Monday, September 15 2014 5:39 PM EDT2014-09-15 21:39:25 GMT
Horrific details of a southern Indiana homicide were released Monday, including allegations that Joseph Oberhansley ate portions of Tammy Jo Blanton's brain, heart and lungs after stabbing her to death.More >>
Horrific details of a southern Indiana homicide were released Monday, including allegations that Joseph Oberhansley ate portions of Tammy Jo Blanton's brain, heart and lungs after stabbing her to death. More >>
While you were sleeping, the Internet never stopped… Here's what's trending today. Mobile user? Click here: Wasp nest built on window What would you do if you saw this on your window? It's like somethingMore >>
While you were sleeping, the Internet never stopped. Here's what's trending today.More >>
Joseph Oberhansley is accused of killing his ex-girlfriend, then eating her brain.More >>
Joseph Oberhansley is accused of killing his ex-girlfriend, then eating her brain. More >>
TOLEDO, OH (Toledo News Now) -
Paul Bauman with the Toledo Area Sanitary District confirms a second group of mosquitoes trapped in northwest Ohio has tested positive for West Nile Virus.
A group of mosquitoes collected in the west Toledo Five Points area on July 22 tested positive for the virus. The first positive test in northwest Ohio this year was in a group of mosquitoes collected in the Ottawa Hills area on July 10.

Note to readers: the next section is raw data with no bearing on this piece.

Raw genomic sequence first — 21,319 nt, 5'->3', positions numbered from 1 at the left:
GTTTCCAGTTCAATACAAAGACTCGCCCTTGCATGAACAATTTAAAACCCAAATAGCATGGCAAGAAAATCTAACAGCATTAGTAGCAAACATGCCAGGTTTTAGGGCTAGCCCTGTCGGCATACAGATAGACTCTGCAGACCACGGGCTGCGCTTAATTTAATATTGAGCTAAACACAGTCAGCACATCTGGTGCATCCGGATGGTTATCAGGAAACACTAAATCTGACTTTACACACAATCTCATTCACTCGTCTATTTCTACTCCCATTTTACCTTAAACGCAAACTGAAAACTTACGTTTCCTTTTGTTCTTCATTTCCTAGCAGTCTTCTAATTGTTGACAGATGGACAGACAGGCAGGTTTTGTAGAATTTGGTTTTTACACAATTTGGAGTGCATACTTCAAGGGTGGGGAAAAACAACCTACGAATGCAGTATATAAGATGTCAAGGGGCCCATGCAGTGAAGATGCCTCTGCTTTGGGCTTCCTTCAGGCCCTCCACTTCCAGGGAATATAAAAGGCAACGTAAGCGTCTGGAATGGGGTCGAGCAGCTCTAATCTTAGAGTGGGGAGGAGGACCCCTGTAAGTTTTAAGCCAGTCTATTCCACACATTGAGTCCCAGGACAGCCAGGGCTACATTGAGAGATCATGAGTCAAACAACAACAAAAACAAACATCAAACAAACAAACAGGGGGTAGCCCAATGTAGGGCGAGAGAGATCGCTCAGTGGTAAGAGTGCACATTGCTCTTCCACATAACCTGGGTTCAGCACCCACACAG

In both cases, the district sprayed the area with insecticide after collecting the mosquitoes. In the Ottawa Hills case, 93 percent fewer mosquitoes were collected after the spraying. In west Toledo, the number dropped by 75 percent.
Bauman says after a positive test the district also canvases the area looking for mosquito breeding grounds.
don't want these mosquitoes breeding and coming into more contact with the
virus in the wild," he said. "We want to knock down those mosquitoes as quickly as we can
so when we find it, we're treating it and of course testing to see if there is
a virus, then follow-up testing to see
how effective the treatment was."
Bauman says people should not be alarmed, and that this is a pretty common occurrence.
West Nile arrived in Ohio, which is roughly 2002, there's only been one year
where we did not find the virus in mosquitoes," he said.
He says people should just continue to do the normal things to protect themselves from mosquitoes, such as putting on repellent and wearing light, loose-fitting clothing. Mosquitoes are most active between dusk and dawn, so it's also a good idea to be outdoors as little as possible during that time.